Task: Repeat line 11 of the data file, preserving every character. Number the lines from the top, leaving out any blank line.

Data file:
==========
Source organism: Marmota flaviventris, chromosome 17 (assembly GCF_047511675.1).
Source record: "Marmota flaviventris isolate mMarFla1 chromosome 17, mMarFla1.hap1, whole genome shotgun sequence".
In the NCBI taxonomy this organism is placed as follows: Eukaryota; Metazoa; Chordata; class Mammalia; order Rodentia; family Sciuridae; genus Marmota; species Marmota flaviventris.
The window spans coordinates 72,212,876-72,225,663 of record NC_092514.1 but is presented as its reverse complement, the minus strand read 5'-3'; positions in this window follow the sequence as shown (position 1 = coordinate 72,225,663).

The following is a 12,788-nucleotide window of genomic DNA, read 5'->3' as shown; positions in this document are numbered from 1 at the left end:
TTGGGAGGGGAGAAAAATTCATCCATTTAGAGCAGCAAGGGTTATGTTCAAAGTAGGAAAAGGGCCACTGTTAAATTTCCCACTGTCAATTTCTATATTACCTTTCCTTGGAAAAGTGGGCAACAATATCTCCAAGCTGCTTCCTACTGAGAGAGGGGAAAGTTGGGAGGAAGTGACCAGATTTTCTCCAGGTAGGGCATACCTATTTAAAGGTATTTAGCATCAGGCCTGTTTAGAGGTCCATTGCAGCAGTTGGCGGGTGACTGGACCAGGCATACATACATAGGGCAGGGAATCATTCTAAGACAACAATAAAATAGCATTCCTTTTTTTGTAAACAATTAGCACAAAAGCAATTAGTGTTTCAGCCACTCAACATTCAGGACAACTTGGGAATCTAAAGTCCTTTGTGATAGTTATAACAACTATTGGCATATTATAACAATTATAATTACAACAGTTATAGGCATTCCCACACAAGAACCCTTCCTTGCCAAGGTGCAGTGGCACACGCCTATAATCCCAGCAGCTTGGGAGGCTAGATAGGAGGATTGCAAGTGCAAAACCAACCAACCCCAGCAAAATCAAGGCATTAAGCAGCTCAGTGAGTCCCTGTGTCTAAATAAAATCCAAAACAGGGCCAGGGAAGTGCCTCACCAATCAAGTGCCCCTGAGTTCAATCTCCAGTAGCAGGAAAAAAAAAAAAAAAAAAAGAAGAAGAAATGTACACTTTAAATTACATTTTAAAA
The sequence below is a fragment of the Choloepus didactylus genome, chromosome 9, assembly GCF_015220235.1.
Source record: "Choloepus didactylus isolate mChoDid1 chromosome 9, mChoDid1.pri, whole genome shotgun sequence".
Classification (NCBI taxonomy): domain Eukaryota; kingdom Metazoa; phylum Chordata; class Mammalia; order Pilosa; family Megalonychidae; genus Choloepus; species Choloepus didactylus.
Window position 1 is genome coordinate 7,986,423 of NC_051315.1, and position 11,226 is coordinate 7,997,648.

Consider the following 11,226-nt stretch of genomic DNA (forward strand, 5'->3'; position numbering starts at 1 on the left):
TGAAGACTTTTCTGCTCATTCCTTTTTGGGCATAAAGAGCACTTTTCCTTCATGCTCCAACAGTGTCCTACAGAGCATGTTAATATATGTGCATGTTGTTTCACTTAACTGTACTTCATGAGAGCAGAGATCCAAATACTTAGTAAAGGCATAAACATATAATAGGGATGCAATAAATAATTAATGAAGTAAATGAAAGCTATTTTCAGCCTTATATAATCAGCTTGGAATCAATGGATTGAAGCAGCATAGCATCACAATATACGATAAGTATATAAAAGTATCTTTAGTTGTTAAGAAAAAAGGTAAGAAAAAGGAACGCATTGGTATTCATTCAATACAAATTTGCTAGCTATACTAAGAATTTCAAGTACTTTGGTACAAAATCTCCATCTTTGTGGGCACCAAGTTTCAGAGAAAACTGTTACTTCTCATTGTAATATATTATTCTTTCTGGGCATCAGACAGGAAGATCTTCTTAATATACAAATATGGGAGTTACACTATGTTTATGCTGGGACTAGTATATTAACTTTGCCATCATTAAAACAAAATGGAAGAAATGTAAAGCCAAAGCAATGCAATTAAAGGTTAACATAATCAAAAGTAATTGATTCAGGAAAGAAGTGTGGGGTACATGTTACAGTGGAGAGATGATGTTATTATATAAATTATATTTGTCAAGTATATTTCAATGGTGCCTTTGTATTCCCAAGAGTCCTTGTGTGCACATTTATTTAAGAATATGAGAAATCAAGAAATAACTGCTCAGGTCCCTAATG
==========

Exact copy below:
Consider the following 11,226-nt stretch of genomic DNA (forward strand, 5'->3'; position numbering starts at 1 on the left):